Be Understanding, But Only To A Point: Buying Tenant-Occupied Property


Buying a property that is currently occupied by a tenant can be tricky because you have to balance your needs with the tenant's, as well as with state laws regarding this type of transfer. On paper the situation seems simple; you buy, tenant leaves, you move in. But the current rental market, state laws, and tenant disobedience can all make that simple procedure into a much more complicated situation. If you have your eye on a tenant-occupied property, you should be careful about how you approach dealing with the tenant, and consulting a real-estate attorney is essential.

Adequate Time to Leave

The tenant will need adequate time to find another rental and to pack up. State law often sets minimum notice times, so you are required to give the tenant at least that much time. It would be nicer if you could give him or her a little longer, too, especially if you're in a region where rental housing is difficult to qualify for or even find to begin with. Whichever length of time you go with, work the exact amount of time and the day the tenant is to move out by into the sales agreement, and notify the tenant immediately.

Deposit Transfer

If you are instead allowing the tenant to stay past your purchase date, even if the tenant is supposed to leave shortly afterward, ensure that the tenant's deposit transfers from the previous owner to you. When that tenant leaves, he or she is legally due the deposit or the remainder of the deposit after deductions for cleaning and repairs. If you do not have the deposit transferred to you, you'll have to pay the tenant out of your own pocket. And you can't just refuse to pay or tell the tenant to contact the old owner. Ensure the deposit transfer is included in your purchase contract.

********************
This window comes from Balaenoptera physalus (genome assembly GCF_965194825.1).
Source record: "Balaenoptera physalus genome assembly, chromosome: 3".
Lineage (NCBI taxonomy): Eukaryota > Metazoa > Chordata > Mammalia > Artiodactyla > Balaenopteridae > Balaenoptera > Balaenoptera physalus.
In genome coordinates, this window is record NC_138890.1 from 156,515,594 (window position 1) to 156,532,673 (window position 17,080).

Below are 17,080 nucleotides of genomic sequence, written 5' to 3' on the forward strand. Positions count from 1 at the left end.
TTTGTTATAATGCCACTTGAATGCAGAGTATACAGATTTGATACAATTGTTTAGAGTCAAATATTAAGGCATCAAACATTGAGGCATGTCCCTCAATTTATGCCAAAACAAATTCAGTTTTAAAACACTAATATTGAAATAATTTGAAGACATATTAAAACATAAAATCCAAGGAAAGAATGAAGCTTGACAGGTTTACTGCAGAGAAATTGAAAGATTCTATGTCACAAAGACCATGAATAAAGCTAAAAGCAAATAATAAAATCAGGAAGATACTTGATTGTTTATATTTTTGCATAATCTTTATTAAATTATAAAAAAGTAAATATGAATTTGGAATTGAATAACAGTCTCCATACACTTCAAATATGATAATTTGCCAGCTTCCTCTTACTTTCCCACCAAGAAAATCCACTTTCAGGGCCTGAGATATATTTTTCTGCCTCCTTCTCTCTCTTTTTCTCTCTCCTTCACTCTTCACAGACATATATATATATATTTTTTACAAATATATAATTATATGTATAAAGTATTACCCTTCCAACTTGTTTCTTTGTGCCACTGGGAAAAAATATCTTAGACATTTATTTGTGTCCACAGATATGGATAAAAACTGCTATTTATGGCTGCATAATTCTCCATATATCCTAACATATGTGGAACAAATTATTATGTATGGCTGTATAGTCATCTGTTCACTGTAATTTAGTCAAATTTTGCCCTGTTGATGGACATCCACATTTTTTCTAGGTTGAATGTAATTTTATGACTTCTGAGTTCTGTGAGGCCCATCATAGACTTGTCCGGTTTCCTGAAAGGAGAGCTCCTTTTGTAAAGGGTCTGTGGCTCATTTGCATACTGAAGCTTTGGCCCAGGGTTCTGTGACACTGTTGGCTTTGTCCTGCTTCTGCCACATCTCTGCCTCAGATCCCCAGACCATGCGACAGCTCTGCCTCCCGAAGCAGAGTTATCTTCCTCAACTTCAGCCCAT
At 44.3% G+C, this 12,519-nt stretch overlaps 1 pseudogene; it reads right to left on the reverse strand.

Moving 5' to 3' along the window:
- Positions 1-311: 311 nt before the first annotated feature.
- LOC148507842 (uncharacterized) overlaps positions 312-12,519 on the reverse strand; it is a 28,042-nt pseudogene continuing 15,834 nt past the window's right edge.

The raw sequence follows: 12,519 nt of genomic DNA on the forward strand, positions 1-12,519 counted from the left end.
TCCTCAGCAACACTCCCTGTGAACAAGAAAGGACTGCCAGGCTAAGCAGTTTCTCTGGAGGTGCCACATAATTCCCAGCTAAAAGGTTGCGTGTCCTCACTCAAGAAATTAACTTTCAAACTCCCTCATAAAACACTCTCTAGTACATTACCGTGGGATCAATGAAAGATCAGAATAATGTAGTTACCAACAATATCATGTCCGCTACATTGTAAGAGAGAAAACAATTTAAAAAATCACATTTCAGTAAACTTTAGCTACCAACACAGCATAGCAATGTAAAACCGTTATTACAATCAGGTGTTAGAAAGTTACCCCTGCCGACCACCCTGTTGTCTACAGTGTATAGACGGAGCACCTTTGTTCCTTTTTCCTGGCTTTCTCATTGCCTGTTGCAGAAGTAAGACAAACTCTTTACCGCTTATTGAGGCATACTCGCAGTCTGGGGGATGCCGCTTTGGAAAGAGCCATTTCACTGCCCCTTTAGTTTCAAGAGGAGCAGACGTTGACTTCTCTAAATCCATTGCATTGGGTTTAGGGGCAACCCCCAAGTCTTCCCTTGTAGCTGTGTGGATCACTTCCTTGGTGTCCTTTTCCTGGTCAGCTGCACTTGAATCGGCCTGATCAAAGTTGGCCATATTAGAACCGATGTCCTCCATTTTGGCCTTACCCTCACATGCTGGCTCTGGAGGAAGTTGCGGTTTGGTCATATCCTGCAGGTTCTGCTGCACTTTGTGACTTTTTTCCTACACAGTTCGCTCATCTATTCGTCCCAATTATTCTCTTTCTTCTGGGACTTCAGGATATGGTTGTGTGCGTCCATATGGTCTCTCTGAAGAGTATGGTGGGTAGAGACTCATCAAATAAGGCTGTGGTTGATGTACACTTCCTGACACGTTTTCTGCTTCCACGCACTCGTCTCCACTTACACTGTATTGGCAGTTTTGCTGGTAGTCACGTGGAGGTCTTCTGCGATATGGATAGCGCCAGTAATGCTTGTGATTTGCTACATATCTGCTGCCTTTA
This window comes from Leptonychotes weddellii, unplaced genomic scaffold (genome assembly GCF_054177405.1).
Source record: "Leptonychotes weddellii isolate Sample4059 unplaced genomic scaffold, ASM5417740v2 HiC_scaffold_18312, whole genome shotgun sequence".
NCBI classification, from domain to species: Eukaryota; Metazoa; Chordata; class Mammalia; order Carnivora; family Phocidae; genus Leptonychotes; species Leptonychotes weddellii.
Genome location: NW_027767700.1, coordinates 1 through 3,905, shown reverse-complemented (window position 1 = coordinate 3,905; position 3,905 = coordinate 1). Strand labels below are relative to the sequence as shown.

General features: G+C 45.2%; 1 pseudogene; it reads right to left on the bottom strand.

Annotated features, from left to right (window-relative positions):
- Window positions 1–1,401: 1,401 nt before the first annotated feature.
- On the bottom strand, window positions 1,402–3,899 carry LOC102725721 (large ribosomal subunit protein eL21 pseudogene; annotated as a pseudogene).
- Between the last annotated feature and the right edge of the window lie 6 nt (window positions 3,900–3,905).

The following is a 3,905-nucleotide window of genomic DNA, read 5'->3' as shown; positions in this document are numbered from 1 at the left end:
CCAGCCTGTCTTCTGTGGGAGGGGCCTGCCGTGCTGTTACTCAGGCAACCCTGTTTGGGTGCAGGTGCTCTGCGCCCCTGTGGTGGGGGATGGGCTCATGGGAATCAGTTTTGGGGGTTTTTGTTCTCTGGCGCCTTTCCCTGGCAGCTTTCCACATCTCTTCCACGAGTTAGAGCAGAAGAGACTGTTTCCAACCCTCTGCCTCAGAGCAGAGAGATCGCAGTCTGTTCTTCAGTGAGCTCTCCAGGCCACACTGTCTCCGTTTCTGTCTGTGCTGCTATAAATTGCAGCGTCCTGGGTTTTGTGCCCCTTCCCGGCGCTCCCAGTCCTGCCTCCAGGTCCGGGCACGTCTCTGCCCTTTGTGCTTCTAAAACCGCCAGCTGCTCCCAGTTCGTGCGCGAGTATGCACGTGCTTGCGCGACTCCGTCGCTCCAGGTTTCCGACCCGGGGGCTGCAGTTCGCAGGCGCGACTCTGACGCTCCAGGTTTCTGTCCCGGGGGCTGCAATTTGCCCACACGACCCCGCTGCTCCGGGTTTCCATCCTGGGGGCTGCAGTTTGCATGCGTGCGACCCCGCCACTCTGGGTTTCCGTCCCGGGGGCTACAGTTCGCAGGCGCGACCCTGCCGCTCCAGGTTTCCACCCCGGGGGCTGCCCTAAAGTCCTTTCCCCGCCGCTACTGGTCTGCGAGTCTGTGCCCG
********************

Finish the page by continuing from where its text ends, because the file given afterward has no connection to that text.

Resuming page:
Refusal to Vacate

One more issue is if the tenant flat-out refuses to move. Maybe the tenant has a child in school or simply doesn't want to go, thinking that state tenant laws will protect him or her. A real-estate attorney can help you navigate state eviction processes to ensure that the tenant either leaves as agreed or is evicted -- while it's up to you if you want to give the tenant more time, there does come a point when you need to be able to move in. Keep in mind that angry tenants sometimes deliberately damage dwellings, and a real-estate attorney can help you recoup costs if necessary.

The good news is that most tenants will leave as agreed, or they'll at least contact you to discuss what to do if they have been unable to find housing in time. Chances are you'll meet up with good intentions, but it always helps to have a real estate attorney, like Steve Butcher Sr, on your side.


3 December 2017

Choosing To Fight

Although I am far from perfect, I have focused on abiding by the local laws for the vast majority of my life. Unfortunately, about five years ago, I realized that I was being accused of a crime that I didn't commit. I thought about letting the trial run its course, but then I realized that fighting would be important to ensure my future. I teamed up with a great lawyer, and things became much easier overnight. My legal counsel told me what to do and what to avoid, and he was able to prove the facts in a court of law. This blog is all about choosing to fight charges.